The word dyspraxia and hands showing chalkboard against field and sky

17 Celebrities You Didn’t Know Have Dyspraxia

Last Updated on

April 23rd, 2024 11:46 am

Did you know 6% of the population are Dyspraxic? Believe it or not, a lot of celebrities that managed to achieve success in their fields are either dealing with Dyspraxia now, or have dealt with it in the past. Still, that didn’t stop them from being at the top of their game and never giving up.

We’ve compiled a list of some successful people that are dealing with Developmental Coordination Disorder, otherwise known as Dyspraxia.

Daniel Radcliffe

Daniel Radcliffe had been very vocal about dealing with having a learning difficulty, and the fact that he has physical coordination issues as well. The Harry Potter actor talked about having Dyspraxia in 2008, and he hasn’t been shy about it ever since.

Aside from the wizardry series, he also managed to work on a variety of other movies since then, delivering a great career despite having issues with Dyspraxia his entire life.

Daniel Radcliffe

Daniel Radcliffe has been very outspoken about his dyspraxia

Cara Delevingne

Cara has both ADHD and Dyspraxia. She struggled with reading problems her entire life, but especially as a child and teen, and she also has a hard time communicating the way she feels. However, this didn’t stop her from entering the modelling world and showing her craft.

Having attended an “arty boarding school”, her later school experience allowed her to hone in on her creative talents. She sings, and she also plays the guitar and drums too.

Cara Delevigne

Cara Delevigne has both ADHD and Dyspraxia

Emma Lewell-Buck

British politician Emma Lewell-Buck was diagnosed at the age of 27 and since then, she states that her diagnosis affected her work quite a bit. She says that she started having a poor sense of direction because of Dyspraxia. She had a hard time putting her shoes on and even spilt many drinks due to coordination problems while she was a child.

This is a clear insight into her life and the struggles that she had while dealing with Dyspraxia. Needless to say, it was quite the challenge to handle these things, but in the end it was only beneficial for her, which is something to take into consideration.

David Bailey

The famous photographer had a very hard time with writing and spelling. But despite that, he managed to study photography, and he continued to pursue his dreams. He became a very famous photographer, and he took shots of various celebrities like Jude Law, The Beatles and many others.

David Bailey is a clear example that having Dyspraxia still allows you to ace what you are doing, despite struggling with the motor skills often associated with photography.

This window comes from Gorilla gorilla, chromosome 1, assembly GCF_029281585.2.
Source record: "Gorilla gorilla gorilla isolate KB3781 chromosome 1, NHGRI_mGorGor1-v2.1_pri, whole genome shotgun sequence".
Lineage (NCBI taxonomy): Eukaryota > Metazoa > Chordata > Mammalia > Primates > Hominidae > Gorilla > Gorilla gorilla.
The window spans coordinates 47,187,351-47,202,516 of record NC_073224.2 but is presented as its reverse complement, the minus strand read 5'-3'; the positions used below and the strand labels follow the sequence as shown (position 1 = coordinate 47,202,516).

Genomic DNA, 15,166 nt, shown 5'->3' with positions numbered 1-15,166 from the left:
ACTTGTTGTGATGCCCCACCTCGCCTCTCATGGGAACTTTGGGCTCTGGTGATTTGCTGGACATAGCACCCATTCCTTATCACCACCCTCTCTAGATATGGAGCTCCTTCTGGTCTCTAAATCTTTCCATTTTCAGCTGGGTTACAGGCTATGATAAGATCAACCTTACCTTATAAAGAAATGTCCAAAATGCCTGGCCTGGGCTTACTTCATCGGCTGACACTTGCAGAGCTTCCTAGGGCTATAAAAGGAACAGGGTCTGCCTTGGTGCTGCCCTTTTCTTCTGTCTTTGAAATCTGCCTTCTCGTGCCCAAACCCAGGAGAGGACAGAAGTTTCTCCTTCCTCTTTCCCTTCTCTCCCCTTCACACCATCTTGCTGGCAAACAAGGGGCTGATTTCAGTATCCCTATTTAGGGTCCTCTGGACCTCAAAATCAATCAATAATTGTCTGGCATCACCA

Florence Welch

The singer from Florence and The Machine talks about her Dyspraxia problems quite often, however she is proud of them, and she says that they managed to make her who she is today.

She had struggles going through school, needing extra time to complete exams, however she channelled her frustrations into her singing talents. This allowed her to express herself and let her charismatic personality shine. The fact that she worked in a creative industry managed to bring a new perspective in life and turn a new leaf during a difficult time.

Florence Welch smiling to left of camera

Florence Welch is one of the most famous singers with Dyspraxia

Albert Einstein

Einstein was one of the smartest people of all time, which led many to believe he was Autistic. His theories changed our view of the universe, and he was able to do so by using his mind. He was also a genius when it came to mathematics, physics, and chemistry.

He had a hard time with learning difficulties that affected his ability to read and write, and he was forced to use an abacus instead of a pen and paper. Einstein was also one of many Dyspraxic people who never let his struggles get in the way of success.

Charicature of Albert Einstein

Despite no clear diagnosis, evidence suggests Albert Einstein had Dyspraxia

Jamie Oliver

Jamie Oliver is a British chef, TV presenter, author, and restaurateur. He’s best known for creating the first national curriculum for schools in England, and he’s also a big advocate for healthy eating.

Oliver has always been passionate about cooking, and he’s also very active in the community. He’s done charity work, and he’s also helped out those less fortunate than him throughout his career.

Jamie never let his Dyspraxia and ADHD hold him back, especially in the workplace where he’s won many awards in recent years.

Jamie Oliver and Jules Oliver on Red Carpet

Jamie Oliver uses his ADHD and Dyspraxia to his advantage in the kitchen

Whoopi Goldberg

Whoopi Goldberg is a comedian, actress, producer, writer, and activist. She’s also a huge supporter of women’s empowerment, and she’s spoken openly about her own experiences with Dyspraxia and mental health issues.

Whoopi Goldberg in Sunglasses

Whoopi Goldberg has overcome her Dyspraxia to achieve great success

Thomas Edison

Thomas Edison was a scientist, inventor, and entrepreneur. He invented the light bulb, the phonograph, and the motion picture camera. He was also Dyspraxia-positive, and he used his splinter skills in spotting opportunities to overcome his difficulties.